Web 2.0 Tools for Teaching and Learning

As I have signed up for several Coursera MOOCs, I now benefit from getting advance notice of MOOCs being offered in my areas of previously indicated interest. A few weeks back I was made aware of a MOOC being offered by the University of Houston, Powerful Tools for Teaching and Learning: Web 2.0 Tools. I’m not in it for certification, so I find MOOCs can be a quick and easy way to review concepts, learn new material, and find out about useful resources.

Screen shot from Coursera MOOC Powerful Tools for Teaching and Learning: Web 2.0 Tools with title laid over small images of app logos.Powerful Tools for Teaching and Learning: Web 2.0 Tools is in week three of a five week course, but it’s not too late to sign up if you want to avail yourself of some new ideas and resources. I like the weekly format: there are three short (5-6 minute) videos on a topic (so far, communication, collaboration, and creativity; coming up will be utilizing your toolbox and lifelong learning), three 4-5 minute scenarios, and three examples of tools or applications to try out. The range is broad, covering K-Higher Ed, so some of the material may not be relevant to your use.

The key takeaway for me has been in the area of how to decide on which application or tool to use.  This was addressed in one of the introductory videos, So Many Tools… So Little Time. In the video we are told to think of using new teaching and learning tools as acquiring new skills. It’s important to pick the right tool for your task. You should have a reason (need) to use a tool and seek help in finding the best tool for your need. Turn to your colleagues and institutional experts, especially instructional support staff if available. Practice using the tool before unleashing it on your students. Understand that your skill (and your students’) will improve with use. Evaluate how the tool is serving your need.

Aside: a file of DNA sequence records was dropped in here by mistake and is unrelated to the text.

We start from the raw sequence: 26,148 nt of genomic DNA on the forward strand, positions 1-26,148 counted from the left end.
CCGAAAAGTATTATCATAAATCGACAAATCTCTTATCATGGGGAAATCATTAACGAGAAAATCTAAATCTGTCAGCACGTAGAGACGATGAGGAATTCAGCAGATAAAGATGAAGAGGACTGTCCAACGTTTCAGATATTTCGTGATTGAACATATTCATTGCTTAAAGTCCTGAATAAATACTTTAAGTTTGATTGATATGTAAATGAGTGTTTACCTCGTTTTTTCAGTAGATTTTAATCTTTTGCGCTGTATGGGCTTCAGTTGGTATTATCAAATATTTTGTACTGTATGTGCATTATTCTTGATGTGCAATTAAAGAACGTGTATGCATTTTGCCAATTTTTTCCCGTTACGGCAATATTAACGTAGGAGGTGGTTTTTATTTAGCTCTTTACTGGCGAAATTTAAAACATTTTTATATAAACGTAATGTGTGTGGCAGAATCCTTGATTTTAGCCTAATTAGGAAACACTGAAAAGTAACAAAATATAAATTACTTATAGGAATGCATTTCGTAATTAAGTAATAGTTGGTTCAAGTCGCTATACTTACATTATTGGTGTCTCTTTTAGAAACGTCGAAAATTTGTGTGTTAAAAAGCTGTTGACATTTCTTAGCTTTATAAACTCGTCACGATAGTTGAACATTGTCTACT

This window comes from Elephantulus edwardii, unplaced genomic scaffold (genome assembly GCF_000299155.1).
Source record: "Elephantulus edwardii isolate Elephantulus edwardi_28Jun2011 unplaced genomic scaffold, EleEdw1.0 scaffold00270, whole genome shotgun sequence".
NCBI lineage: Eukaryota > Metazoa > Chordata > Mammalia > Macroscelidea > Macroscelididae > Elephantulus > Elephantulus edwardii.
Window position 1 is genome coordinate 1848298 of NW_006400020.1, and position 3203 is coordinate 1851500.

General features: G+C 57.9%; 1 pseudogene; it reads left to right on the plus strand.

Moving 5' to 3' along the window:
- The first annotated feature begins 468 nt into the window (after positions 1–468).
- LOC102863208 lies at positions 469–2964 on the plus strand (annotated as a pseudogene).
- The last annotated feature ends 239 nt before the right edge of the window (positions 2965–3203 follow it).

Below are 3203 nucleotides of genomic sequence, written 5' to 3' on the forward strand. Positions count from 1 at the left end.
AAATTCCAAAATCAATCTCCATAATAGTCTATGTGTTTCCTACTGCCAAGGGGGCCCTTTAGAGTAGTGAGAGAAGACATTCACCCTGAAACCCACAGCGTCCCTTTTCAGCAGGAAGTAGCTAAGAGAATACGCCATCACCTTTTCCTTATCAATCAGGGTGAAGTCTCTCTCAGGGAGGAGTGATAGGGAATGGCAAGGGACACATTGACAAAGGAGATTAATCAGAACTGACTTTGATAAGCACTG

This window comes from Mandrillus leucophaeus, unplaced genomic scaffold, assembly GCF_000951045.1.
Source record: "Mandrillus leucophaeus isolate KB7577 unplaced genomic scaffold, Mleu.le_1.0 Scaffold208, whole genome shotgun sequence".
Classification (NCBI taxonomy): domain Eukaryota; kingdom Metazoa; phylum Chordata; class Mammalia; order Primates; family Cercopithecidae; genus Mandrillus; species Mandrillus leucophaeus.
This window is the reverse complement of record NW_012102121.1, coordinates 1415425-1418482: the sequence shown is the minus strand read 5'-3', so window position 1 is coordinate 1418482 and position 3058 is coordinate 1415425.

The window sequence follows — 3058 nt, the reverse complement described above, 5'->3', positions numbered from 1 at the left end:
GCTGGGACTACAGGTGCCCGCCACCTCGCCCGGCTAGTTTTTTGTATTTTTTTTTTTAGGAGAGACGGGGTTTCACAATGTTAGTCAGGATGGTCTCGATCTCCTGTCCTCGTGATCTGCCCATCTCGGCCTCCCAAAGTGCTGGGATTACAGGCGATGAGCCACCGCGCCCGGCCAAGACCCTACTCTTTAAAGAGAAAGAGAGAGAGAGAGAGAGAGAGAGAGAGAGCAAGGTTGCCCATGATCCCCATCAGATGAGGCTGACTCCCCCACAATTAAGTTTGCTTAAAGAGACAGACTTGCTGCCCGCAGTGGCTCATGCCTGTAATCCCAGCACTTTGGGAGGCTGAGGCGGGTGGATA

Another thing to keep in mind is that applications that are web or cloud-based and not licensed by your institution may not have guaranteed sustainability. If you are thinking of adopting a tool for use over a longer period of time, you should research the history of the company to determine likely longevity, updating, and maintenance of your account. Google applications are more likely to be around in a year than an app that a couple of high school students have put together as a fun project. Also make sure that you keep local copies of your content in case the application does disappear. Check to see if there are ways to download or export your content after you or your class have completed the project.

If signing up for the MOOC does not appeal, you can skip straight to the University of Houston’s College of Education website Laboratory for Innovative Technology in Education where tools are listed by type. Scroll down to 21st Century Tools to see the categories.

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Macie Hall, Senior Instructional Designer
Center for Educational Resources

Image Source: Screenshot of https://class.coursera.org/newtechtools-002/wiki/GettingStarted

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